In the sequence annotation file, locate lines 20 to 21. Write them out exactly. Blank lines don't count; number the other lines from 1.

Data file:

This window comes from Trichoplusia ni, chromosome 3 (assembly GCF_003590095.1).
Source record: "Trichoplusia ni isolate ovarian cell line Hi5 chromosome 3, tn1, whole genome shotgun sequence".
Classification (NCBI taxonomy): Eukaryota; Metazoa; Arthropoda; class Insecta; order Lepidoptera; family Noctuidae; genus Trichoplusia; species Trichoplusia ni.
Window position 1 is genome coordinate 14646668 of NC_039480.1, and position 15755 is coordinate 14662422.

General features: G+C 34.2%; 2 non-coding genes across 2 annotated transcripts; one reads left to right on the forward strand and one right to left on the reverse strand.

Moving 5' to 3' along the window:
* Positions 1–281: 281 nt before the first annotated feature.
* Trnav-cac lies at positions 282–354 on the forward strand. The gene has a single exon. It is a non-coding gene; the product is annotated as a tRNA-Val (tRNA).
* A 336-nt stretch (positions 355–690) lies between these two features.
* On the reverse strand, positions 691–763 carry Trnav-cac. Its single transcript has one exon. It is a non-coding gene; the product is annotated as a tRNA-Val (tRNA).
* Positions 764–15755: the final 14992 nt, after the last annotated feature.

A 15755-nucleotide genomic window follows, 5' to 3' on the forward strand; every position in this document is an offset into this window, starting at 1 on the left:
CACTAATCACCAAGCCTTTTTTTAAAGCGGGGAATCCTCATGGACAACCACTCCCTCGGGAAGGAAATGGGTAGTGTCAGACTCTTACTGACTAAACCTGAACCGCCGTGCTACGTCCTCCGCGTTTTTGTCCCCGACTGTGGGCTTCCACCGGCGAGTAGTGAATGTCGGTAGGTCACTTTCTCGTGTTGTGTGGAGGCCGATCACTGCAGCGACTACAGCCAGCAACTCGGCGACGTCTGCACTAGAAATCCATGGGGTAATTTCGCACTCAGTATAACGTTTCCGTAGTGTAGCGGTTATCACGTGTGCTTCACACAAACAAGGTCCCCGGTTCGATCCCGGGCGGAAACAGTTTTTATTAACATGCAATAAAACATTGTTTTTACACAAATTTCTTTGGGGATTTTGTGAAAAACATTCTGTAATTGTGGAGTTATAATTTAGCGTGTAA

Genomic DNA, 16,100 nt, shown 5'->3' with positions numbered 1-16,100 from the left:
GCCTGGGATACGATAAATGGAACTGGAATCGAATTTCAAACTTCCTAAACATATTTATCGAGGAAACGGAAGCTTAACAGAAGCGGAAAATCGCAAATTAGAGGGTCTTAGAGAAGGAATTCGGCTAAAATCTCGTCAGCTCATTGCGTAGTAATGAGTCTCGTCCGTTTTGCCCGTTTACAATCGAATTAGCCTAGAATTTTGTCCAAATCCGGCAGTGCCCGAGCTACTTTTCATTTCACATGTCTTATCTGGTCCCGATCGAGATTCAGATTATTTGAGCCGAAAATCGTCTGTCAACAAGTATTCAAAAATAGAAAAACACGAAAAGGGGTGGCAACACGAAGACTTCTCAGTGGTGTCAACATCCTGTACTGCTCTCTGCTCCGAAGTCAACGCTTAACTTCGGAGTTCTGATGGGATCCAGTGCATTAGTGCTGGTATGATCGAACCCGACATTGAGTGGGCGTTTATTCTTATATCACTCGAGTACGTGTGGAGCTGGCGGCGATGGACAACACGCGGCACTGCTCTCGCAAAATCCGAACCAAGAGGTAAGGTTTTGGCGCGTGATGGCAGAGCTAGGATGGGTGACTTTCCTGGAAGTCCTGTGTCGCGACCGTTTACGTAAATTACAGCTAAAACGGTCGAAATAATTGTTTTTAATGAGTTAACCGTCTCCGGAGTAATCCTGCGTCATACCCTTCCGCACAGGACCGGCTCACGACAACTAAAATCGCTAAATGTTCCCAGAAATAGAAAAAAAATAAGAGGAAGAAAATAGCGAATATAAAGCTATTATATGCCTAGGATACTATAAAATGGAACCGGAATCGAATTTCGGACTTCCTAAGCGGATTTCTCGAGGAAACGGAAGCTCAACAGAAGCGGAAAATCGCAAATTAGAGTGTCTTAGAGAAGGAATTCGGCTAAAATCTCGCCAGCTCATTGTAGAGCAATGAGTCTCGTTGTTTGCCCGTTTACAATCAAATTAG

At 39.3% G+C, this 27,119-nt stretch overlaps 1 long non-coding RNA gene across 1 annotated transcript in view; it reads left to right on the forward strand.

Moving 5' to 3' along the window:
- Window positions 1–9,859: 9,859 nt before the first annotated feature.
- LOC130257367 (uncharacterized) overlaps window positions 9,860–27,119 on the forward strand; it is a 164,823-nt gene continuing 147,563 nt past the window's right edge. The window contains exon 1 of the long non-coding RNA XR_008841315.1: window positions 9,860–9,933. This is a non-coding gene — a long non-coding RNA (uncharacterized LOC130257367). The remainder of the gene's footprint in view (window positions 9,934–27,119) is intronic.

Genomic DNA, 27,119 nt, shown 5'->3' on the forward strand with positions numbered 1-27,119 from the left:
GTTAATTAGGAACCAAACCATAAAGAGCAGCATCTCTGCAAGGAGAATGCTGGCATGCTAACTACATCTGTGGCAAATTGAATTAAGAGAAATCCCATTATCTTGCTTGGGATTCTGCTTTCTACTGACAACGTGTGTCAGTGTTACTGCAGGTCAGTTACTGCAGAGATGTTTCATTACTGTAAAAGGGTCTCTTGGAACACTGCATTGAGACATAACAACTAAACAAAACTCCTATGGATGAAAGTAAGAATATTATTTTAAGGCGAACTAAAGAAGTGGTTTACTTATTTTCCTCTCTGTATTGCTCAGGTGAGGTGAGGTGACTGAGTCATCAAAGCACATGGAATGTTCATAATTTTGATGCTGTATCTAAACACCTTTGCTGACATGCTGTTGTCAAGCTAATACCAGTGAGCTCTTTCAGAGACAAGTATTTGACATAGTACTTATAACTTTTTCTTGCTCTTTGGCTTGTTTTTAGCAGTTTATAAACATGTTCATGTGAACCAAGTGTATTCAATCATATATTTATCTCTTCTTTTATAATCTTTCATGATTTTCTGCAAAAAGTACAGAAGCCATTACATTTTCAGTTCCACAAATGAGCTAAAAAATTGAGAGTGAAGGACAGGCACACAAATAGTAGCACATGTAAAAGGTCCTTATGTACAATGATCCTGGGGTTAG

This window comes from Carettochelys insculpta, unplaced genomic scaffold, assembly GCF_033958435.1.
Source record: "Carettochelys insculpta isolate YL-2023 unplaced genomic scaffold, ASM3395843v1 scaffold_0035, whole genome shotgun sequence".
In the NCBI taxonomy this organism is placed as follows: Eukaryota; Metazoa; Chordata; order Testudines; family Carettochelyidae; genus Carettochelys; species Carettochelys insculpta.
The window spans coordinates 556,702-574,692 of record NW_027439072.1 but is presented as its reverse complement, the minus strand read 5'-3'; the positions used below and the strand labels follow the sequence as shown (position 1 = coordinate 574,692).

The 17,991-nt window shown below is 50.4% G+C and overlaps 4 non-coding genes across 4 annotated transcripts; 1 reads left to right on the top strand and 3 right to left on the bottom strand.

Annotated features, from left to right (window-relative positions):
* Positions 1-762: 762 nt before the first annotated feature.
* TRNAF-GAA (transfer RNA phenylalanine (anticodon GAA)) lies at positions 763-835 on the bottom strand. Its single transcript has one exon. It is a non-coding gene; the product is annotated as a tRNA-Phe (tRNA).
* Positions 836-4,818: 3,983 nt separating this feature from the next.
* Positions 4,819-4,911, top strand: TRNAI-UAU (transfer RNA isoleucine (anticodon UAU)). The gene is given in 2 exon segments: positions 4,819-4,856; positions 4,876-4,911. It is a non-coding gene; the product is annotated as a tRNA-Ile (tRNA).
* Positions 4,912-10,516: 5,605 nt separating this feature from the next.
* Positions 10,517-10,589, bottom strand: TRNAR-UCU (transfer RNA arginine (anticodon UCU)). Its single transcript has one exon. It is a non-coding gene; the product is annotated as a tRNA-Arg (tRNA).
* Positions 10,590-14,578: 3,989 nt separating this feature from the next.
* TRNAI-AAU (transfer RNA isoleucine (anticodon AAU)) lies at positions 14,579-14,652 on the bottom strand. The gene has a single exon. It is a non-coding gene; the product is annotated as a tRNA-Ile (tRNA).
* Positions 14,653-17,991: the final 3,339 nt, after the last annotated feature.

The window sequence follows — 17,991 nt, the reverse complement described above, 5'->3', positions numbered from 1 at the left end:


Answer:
Genomic DNA, 27,119 nt, shown 5'->3' on the forward strand with positions numbered 1-27,119 from the left:
GTTAATTAGGAACCAAACCATAAAGAGCAGCATCTCTGCAAGGAGAATGCTGGCATGCTAACTACATCTGTGGCAAATTGAATTAAGAGAAATCCCATTATCTTGCTTGGGATTCTGCTTTCTACTGACAACGTGTGTCAGTGTTACTGCAGGTCAGTTACTGCAGAGATGTTTCATTACTGTAAAAGGGTCTCTTGGAACACTGCATTGAGACATAACAACTAAACAAAACTCCTATGGATGAAAGTAAGAATATTATTTTAAGGCGAACTAAAGAAGTGGTTTACTTATTTTCCTCTCTGTATTGCTCAGGTGAGGTGAGGTGACTGAGTCATCAAAGCACATGGAATGTTCATAATTTTGATGCTGTATCTAAACACCTTTGCTGACATGCTGTTGTCAAGCTAATACCAGTGAGCTCTTTCAGAGACAAGTATTTGACATAGTACTTATAACTTTTTCTTGCTCTTTGGCTTGTTTTTAGCAGTTTATAAACATGTTCATGTGAACCAAGTGTATTCAATCATATATTTATCTCTTCTTTTATAATCTTTCATGATTTTCTGCAAAAAGTACAGAAGCCATTACATTTTCAGTTCCACAAATGAGCTAAAAAATTGAGAGTGAAGGACAGGCACACAAATAGTAGCACATGTAAAAGGTCCTTATGTACAATGATCCTGGGGTTAG